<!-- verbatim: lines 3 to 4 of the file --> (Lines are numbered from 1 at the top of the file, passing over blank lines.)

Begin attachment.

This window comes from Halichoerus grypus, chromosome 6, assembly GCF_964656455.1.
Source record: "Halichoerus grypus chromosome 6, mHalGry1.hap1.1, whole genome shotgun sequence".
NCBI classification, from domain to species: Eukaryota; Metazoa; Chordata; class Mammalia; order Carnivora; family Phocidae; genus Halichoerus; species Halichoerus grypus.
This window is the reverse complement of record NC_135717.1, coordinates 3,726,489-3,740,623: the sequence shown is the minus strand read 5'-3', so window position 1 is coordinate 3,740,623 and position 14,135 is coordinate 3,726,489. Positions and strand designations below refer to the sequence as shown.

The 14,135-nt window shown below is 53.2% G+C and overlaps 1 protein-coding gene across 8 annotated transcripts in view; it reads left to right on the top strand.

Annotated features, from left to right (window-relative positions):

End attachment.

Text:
NCBI classification, from domain to species: Eukaryota; Metazoa; Chordata; class Mammalia; order Carnivora; family Phocidae; genus Halichoerus; species Halichoerus grypus.
This window is the reverse complement of record NC_135717.1, coordinates 3,726,489-3,740,623: the sequence shown is the minus strand read 5'-3', so window position 1 is coordinate 3,740,623 and position 14,135 is coordinate 3,726,489. Positions and strand designations below refer to the sequence as shown.